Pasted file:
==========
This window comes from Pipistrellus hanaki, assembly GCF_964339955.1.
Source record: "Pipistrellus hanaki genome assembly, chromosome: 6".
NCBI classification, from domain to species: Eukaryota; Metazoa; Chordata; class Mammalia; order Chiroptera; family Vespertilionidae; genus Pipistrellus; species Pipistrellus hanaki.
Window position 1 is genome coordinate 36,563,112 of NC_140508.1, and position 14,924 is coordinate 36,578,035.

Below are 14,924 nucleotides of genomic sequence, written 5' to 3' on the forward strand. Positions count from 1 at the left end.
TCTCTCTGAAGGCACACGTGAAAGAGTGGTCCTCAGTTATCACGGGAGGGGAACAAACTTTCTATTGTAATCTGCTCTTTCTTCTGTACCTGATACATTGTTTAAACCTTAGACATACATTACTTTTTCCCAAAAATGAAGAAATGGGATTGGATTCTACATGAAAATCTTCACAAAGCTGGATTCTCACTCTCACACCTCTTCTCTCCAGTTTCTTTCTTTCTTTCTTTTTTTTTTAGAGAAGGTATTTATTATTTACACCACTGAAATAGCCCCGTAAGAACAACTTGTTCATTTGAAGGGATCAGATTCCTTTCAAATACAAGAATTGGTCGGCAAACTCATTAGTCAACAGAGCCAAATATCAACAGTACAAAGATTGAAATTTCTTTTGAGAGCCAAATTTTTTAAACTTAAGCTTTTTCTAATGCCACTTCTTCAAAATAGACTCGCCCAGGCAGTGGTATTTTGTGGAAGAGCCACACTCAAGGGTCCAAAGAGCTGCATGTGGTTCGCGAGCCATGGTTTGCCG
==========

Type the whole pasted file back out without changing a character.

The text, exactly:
This window comes from Pipistrellus hanaki, assembly GCF_964339955.1.
Source record: "Pipistrellus hanaki genome assembly, chromosome: 6".
NCBI classification, from domain to species: Eukaryota; Metazoa; Chordata; class Mammalia; order Chiroptera; family Vespertilionidae; genus Pipistrellus; species Pipistrellus hanaki.
Window position 1 is genome coordinate 36,563,112 of NC_140508.1, and position 14,924 is coordinate 36,578,035.

Below are 14,924 nucleotides of genomic sequence, written 5' to 3' on the forward strand. Positions count from 1 at the left end.
TCTCTCTGAAGGCACACGTGAAAGAGTGGTCCTCAGTTATCACGGGAGGGGAACAAACTTTCTATTGTAATCTGCTCTTTCTTCTGTACCTGATACATTGTTTAAACCTTAGACATACATTACTTTTTCCCAAAAATGAAGAAATGGGATTGGATTCTACATGAAAATCTTCACAAAGCTGGATTCTCACTCTCACACCTCTTCTCTCCAGTTTCTTTCTTTCTTTCTTTTTTTTTTAGAGAAGGTATTTATTATTTACACCACTGAAATAGCCCCGTAAGAACAACTTGTTCATTTGAAGGGATCAGATTCCTTTCAAATACAAGAATTGGTCGGCAAACTCATTAGTCAACAGAGCCAAATATCAACAGTACAAAGATTGAAATTTCTTTTGAGAGCCAAATTTTTTAAACTTAAGCTTTTTCTAATGCCACTTCTTCAAAATAGACTCGCCCAGGCAGTGGTATTTTGTGGAAGAGCCACACTCAAGGGTCCAAAGAGCTGCATGTGGTTCGCGAGCCATGGTTTGCCG